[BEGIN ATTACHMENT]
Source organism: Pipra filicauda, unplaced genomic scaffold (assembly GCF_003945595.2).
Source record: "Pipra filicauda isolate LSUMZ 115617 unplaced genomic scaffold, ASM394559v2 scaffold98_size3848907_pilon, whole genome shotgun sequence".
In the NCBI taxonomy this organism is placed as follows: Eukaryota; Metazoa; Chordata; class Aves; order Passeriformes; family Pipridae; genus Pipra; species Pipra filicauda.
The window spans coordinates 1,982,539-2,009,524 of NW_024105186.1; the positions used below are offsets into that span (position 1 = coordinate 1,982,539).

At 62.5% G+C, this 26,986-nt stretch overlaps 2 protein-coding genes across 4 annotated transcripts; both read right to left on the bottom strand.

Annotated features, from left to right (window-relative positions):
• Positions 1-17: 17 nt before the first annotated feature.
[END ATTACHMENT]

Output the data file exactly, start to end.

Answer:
Source organism: Pipra filicauda, unplaced genomic scaffold (assembly GCF_003945595.2).
Source record: "Pipra filicauda isolate LSUMZ 115617 unplaced genomic scaffold, ASM394559v2 scaffold98_size3848907_pilon, whole genome shotgun sequence".
In the NCBI taxonomy this organism is placed as follows: Eukaryota; Metazoa; Chordata; class Aves; order Passeriformes; family Pipridae; genus Pipra; species Pipra filicauda.
The window spans coordinates 1,982,539-2,009,524 of NW_024105186.1; the positions used below are offsets into that span (position 1 = coordinate 1,982,539).

At 62.5% G+C, this 26,986-nt stretch overlaps 2 protein-coding genes across 4 annotated transcripts; both read right to left on the bottom strand.

Annotated features, from left to right (window-relative positions):
• Positions 1-17: 17 nt before the first annotated feature.